My Medical Device Sales Career
I am often telling people to research a company before they take a job interview to determine the strength of the company. It is not difficult to do, but you must know what to look for and where to find it. A great job is not a great job if it is with a company headed downward! I don't want to scare you, but yes, you must look at the financial strength of the company and some other factors. Don't dismiss your lack of financial background to do this exercise, it is not difficult to do and I will show you how to do it. It is often just takes some common sense and a little knowledge!
You will see that the 5 Secrets to Picking a Strong Growing Company are no secrets at all to those that do the homework. A strong growing company will be your best chance of having some form of job security as defined in our current marketplace; meaning your best bet is picking a strong company assuming you have the skills and performance that an employer needs to help them continue to grow their business.
WHAT YOU NEED TO KNOW TO MEASURE A COMPANY'S STRENGTH
We aren't talking about best culture fit, employee turn over, if you are going to like the job or even the pay; we are talking about their business! Who cares about all that other stuff if the business model the company is founded upon is the next Block Buster Video or Kodak Film demise. This is why looking at a company, and where they are headed, in comparison to others in their industry is important. In fact, the companies I just mentioned, their entire industry is no longer an industry! At best, their industry transformed into the digital age of which they were not prepared.
So you must ask yourself,
"Is the company, or even the industry it is within, the future or the past?"
Is the company stuck making money off the past? Companies can run a relatively long time off an old declining business model; those are the companies that can suck you into a bad situation unless you have the skills to evaluate their business properly.
I view many resumes, as an active medical device recruiter, from job seekers who do not look at the quality of the company before they take a new job. Many just look at the job, what it pays and the type of activity they would be doing and if they would like doing the job. This can be seen regardless of industry, but in the medical device sales sector that I have been immersed in for years, I will typically hear the following words from those with chronic career disruptions within their resume (multiple jobs with short tenure),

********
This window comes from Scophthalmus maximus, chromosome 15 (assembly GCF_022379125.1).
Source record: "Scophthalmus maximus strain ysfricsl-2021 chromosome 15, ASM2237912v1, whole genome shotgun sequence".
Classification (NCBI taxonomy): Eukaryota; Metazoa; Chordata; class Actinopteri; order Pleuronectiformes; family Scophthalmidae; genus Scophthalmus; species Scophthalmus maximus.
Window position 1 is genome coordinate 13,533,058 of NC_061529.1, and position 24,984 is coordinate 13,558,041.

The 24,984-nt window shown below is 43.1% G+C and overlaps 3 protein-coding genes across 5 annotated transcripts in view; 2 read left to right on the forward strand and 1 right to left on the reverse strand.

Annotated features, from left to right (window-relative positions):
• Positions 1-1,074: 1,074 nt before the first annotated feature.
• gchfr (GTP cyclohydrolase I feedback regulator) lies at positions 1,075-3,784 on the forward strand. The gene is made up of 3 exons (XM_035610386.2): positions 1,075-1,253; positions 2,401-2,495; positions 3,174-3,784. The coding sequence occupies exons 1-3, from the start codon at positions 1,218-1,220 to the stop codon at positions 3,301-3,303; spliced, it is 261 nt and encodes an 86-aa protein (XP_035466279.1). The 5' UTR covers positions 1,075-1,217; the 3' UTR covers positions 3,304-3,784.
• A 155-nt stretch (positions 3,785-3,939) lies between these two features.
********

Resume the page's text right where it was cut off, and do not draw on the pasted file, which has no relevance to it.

I went to work for ABC company because my former boss went there and I loved working for him; the money was good, the product seemed great so I took it! I later learned the company was going broke and in fact, they laid everyone off. Now I am without a job, again. I just trusted my old boss was smart enough to go with a great company!
I hear an operative word within that explanation. Did you hear it? The word "again." I quickly look down the entire resume and see multiple positions this person has held, with none of them lasting more than perhaps 2 to 3 years. I simply say, "again?" Please explain what that means. I hear a general voice of the following explanations of "again."
The previous jobs were really big company names and, due to no fault of my own, I found myself in a place where I needed to leave because my job was at risk due to the company not hitting their numbers or they did a large layoff after I just started with the company!
This is usually said with dismay and utter bewilderment. I usually look again at the resume and have to ask what seems so apparent to anyone reviewing their career history. "But some of these jobs you were only in for one to two years, I know for certain that many of the companies you chose to work for have been downsizing (think pharmaceutical sales) for years now. Why would you select those companies?" The range of answers are almost always the same.
I knew the company had downsized in the past, but I figured that they wouldn't go out and recruit for a new employee and lay that same person off within 12 months! After all, it wasn't an expansion territory, I was replacing a representative in a current outside sales territory. I thought I was safe because they already downsized.